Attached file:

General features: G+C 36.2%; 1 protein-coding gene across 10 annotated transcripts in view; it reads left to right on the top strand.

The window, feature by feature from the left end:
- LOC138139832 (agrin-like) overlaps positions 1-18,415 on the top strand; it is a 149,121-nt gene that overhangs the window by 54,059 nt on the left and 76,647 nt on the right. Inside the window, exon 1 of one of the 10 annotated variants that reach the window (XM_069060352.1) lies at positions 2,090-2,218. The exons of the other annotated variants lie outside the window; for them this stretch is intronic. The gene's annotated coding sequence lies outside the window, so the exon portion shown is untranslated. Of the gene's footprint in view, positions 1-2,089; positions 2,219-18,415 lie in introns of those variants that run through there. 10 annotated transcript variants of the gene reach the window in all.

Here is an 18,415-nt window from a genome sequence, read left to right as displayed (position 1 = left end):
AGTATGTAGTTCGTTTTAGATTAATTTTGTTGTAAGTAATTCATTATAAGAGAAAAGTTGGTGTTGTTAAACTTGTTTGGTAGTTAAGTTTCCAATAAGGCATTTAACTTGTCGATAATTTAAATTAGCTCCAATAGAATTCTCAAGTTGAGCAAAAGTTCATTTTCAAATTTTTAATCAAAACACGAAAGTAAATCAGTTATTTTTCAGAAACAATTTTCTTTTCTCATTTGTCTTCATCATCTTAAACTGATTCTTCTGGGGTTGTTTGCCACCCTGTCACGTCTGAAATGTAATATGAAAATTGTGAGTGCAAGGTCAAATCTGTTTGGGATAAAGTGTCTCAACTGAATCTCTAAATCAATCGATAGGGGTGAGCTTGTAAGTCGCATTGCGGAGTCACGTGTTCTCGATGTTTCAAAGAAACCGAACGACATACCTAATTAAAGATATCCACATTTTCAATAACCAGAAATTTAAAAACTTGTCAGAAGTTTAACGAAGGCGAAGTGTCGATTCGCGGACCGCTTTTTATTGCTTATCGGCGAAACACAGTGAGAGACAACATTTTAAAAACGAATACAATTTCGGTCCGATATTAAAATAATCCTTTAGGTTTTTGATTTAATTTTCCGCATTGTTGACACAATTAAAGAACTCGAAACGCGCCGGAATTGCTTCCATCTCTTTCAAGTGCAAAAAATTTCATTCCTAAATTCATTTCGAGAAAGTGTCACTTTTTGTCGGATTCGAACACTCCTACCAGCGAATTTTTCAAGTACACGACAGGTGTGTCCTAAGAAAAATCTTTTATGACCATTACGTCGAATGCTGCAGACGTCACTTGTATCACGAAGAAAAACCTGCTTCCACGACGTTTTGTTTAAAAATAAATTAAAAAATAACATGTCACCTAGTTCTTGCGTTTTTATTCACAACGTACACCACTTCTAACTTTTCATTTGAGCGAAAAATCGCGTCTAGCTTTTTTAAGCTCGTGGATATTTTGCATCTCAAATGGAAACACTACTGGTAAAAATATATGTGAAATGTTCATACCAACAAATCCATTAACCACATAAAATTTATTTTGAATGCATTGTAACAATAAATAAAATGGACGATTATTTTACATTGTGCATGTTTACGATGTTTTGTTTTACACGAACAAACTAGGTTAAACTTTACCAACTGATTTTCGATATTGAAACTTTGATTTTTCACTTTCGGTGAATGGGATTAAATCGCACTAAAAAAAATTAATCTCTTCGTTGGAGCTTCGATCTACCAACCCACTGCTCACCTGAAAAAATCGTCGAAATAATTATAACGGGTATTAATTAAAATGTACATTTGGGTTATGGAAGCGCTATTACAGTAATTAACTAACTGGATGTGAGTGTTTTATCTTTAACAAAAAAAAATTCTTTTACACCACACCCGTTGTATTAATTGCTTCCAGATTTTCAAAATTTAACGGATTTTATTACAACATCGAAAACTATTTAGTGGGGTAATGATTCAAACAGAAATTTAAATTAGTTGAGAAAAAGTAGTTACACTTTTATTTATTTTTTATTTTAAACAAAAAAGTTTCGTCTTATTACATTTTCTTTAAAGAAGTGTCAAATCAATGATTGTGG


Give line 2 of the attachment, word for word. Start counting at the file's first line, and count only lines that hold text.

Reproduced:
The window, feature by feature from the left end: